DeepMind’s agentsMetz, C. (2019). DeepMind Can Now Beat Us at Multiplayer Games, Too. New York Times.
are notreally collaborating, said Mark Riedl, a professor at Georgia Tech College of Computing who specializes in artificial intelligence. They aremerely responding to what is happening in the game, rather than trading messages with one another, as human players do…Although the result looks like collaboration, the agents achieve it because, individually, they so completely understand what is happening in the game.
The problem with arguments like this is that 1) we end up playing semantic games about what words mean, 2) what we call the computer’s achievement isn’t relevant, and 3) just because the algorithmic solution doesn’t look the same as a human solution doesn’t make it less effective.
The concern around the first point is that, as algorithms become more adept at solving complex problems, we end up painting ourselves into smaller and smaller corners, hemmed in by how we defined the characteristics necessary to solve those problems. In this case, we can define collaboration in a way that means that algorithms aren’t really collaborating but tomorrow when they can collaborate according to today’s definition, we’ll see people wanting to change the definition again.
The second point relates to competence. Algorithms are designed to be competent at solving complex problems, not to solve them in ways that align with our definitions of what words mean. In other words, DeepMind doesn’t care how the algorithm solves the problem, only that it does. Think about developing a treatment for cancer…will we care that the algorithm didn’t work closely with all stakeholders, as human teams would have to, or will it only matter that we have an effective treatment? In the context of solving complex problems, we care about competence.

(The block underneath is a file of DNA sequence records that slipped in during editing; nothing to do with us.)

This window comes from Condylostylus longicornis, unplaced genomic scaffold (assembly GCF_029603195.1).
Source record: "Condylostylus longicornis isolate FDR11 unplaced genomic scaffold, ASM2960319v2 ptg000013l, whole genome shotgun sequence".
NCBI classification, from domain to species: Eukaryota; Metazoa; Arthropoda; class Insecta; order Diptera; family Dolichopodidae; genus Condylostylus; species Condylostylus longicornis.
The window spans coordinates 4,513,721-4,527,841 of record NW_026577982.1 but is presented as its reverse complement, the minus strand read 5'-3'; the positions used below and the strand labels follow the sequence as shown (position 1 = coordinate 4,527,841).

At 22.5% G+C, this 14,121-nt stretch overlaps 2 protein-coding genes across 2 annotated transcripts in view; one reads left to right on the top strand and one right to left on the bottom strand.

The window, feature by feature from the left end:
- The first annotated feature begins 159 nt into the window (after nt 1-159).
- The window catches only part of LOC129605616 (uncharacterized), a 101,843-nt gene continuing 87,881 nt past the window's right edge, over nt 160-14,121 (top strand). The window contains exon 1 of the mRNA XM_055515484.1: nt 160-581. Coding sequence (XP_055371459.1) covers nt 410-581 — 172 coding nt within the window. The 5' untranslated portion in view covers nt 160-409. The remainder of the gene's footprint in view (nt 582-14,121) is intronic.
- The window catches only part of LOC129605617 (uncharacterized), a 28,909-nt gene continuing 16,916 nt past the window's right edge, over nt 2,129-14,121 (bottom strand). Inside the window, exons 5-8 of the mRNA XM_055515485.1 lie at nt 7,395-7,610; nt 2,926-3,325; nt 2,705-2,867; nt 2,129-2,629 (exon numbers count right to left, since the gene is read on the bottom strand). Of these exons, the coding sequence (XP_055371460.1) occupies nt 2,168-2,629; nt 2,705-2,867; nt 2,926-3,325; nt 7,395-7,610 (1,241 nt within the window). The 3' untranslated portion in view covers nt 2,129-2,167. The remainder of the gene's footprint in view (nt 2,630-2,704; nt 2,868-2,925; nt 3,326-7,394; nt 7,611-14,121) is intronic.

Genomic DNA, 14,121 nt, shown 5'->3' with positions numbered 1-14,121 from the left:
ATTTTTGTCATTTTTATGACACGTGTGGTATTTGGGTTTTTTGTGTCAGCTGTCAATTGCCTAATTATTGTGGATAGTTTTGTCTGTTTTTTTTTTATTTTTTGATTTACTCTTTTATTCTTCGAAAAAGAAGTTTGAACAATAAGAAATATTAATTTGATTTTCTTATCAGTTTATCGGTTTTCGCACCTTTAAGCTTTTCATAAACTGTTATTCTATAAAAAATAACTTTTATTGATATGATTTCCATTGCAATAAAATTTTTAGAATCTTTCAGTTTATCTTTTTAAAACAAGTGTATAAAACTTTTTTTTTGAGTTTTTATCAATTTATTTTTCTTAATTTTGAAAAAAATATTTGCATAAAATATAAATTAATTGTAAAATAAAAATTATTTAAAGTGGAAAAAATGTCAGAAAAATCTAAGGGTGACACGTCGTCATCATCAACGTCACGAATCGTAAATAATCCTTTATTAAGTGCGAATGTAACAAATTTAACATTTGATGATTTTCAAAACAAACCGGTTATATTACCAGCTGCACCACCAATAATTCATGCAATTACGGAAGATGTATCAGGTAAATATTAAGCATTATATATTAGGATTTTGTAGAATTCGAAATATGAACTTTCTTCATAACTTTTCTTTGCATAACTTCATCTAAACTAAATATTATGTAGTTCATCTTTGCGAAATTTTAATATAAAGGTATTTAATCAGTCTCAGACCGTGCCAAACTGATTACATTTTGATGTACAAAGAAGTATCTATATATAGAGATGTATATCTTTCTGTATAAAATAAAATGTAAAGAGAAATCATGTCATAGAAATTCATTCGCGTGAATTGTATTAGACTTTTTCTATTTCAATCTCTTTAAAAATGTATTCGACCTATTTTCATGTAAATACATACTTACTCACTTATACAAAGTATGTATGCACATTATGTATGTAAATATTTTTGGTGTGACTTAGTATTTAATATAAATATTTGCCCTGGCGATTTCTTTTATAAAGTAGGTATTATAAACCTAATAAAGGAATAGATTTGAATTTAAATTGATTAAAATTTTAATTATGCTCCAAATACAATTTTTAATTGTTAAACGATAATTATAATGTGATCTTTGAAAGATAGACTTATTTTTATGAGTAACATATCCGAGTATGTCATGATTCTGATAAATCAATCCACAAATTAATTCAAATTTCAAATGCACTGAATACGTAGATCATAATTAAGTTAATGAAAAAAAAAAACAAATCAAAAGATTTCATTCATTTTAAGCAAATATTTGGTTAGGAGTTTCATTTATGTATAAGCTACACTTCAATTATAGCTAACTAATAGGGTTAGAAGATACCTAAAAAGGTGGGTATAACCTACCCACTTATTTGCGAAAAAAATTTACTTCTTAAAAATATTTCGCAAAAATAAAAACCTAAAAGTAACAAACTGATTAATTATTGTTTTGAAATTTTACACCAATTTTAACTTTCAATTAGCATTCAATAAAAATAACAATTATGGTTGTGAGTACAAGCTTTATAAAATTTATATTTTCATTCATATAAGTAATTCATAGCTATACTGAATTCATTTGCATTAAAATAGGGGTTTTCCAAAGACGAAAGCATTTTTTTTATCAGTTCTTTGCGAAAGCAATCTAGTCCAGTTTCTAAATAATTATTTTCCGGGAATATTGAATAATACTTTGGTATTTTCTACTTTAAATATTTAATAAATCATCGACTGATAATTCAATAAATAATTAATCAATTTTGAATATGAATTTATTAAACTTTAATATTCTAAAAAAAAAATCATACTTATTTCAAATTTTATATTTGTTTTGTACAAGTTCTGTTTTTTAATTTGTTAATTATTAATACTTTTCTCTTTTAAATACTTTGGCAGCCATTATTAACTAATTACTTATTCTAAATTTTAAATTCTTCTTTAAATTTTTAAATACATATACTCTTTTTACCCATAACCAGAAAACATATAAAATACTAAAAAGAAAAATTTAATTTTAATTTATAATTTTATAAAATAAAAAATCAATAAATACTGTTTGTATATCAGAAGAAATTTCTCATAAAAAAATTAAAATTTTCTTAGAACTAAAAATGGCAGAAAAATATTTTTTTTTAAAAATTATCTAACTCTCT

And finally, why would it matter that algorithmic solutions don’t look the same as human solutions? In this case, human game-players have to communicate in order to work together because it’s impossible for them to do the computation necessary to “completely understand what is happening in the game”. If we had the ability to do that computation, we’d also drop “communication” requirement because it would only slow us down and add nothing to our ability to solve the problem.